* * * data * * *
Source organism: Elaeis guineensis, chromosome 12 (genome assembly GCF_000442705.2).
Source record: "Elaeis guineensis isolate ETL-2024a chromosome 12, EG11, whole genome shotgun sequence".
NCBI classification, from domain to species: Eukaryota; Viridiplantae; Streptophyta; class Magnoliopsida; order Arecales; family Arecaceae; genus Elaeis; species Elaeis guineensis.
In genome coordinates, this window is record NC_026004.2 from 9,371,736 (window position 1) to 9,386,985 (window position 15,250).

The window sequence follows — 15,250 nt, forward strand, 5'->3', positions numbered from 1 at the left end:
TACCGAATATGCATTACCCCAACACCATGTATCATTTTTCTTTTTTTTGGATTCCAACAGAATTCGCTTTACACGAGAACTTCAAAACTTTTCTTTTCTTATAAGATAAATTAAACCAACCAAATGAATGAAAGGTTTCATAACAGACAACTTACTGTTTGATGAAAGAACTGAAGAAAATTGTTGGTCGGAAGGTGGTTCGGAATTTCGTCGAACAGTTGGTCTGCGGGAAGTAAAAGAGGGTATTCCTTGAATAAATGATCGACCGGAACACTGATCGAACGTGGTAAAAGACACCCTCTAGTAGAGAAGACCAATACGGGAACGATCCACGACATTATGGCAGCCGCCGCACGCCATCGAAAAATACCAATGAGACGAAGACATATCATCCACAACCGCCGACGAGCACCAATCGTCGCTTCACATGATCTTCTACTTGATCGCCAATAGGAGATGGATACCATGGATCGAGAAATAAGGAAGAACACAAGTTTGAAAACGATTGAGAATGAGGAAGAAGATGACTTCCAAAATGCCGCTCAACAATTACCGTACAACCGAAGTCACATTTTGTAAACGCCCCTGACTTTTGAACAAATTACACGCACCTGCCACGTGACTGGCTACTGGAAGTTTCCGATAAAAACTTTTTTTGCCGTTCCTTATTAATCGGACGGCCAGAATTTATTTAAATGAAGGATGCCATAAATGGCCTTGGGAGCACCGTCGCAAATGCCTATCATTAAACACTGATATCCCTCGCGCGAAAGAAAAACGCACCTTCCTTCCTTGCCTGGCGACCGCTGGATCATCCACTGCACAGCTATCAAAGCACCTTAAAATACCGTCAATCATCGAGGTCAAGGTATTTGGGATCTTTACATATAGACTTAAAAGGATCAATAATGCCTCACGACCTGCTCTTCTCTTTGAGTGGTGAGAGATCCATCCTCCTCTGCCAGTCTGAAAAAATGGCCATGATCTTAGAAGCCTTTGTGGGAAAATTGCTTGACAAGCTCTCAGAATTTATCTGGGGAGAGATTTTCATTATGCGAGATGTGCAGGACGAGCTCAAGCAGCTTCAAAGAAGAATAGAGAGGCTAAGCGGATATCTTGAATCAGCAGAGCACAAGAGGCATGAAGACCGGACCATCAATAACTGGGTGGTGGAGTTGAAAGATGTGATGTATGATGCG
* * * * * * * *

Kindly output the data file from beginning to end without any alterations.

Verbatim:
Source organism: Elaeis guineensis, chromosome 12 (genome assembly GCF_000442705.2).
Source record: "Elaeis guineensis isolate ETL-2024a chromosome 12, EG11, whole genome shotgun sequence".
NCBI classification, from domain to species: Eukaryota; Viridiplantae; Streptophyta; class Magnoliopsida; order Arecales; family Arecaceae; genus Elaeis; species Elaeis guineensis.
In genome coordinates, this window is record NC_026004.2 from 9,371,736 (window position 1) to 9,386,985 (window position 15,250).

The window sequence follows — 15,250 nt, forward strand, 5'->3', positions numbered from 1 at the left end:
TACCGAATATGCATTACCCCAACACCATGTATCATTTTTCTTTTTTTTGGATTCCAACAGAATTCGCTTTACACGAGAACTTCAAAACTTTTCTTTTCTTATAAGATAAATTAAACCAACCAAATGAATGAAAGGTTTCATAACAGACAACTTACTGTTTGATGAAAGAACTGAAGAAAATTGTTGGTCGGAAGGTGGTTCGGAATTTCGTCGAACAGTTGGTCTGCGGGAAGTAAAAGAGGGTATTCCTTGAATAAATGATCGACCGGAACACTGATCGAACGTGGTAAAAGACACCCTCTAGTAGAGAAGACCAATACGGGAACGATCCACGACATTATGGCAGCCGCCGCACGCCATCGAAAAATACCAATGAGACGAAGACATATCATCCACAACCGCCGACGAGCACCAATCGTCGCTTCACATGATCTTCTACTTGATCGCCAATAGGAGATGGATACCATGGATCGAGAAATAAGGAAGAACACAAGTTTGAAAACGATTGAGAATGAGGAAGAAGATGACTTCCAAAATGCCGCTCAACAATTACCGTACAACCGAAGTCACATTTTGTAAACGCCCCTGACTTTTGAACAAATTACACGCACCTGCCACGTGACTGGCTACTGGAAGTTTCCGATAAAAACTTTTTTTGCCGTTCCTTATTAATCGGACGGCCAGAATTTATTTAAATGAAGGATGCCATAAATGGCCTTGGGAGCACCGTCGCAAATGCCTATCATTAAACACTGATATCCCTCGCGCGAAAGAAAAACGCACCTTCCTTCCTTGCCTGGCGACCGCTGGATCATCCACTGCACAGCTATCAAAGCACCTTAAAATACCGTCAATCATCGAGGTCAAGGTATTTGGGATCTTTACATATAGACTTAAAAGGATCAATAATGCCTCACGACCTGCTCTTCTCTTTGAGTGGTGAGAGATCCATCCTCCTCTGCCAGTCTGAAAAAATGGCCATGATCTTAGAAGCCTTTGTGGGAAAATTGCTTGACAAGCTCTCAGAATTTATCTGGGGAGAGATTTTCATTATGCGAGATGTGCAGGACGAGCTCAAGCAGCTTCAAAGAAGAATAGAGAGGCTAAGCGGATATCTTGAATCAGCAGAGCACAAGAGGCATGAAGACCGGACCATCAATAACTGGGTGGTGGAGTTGAAAGATGTGATGTATGATGCG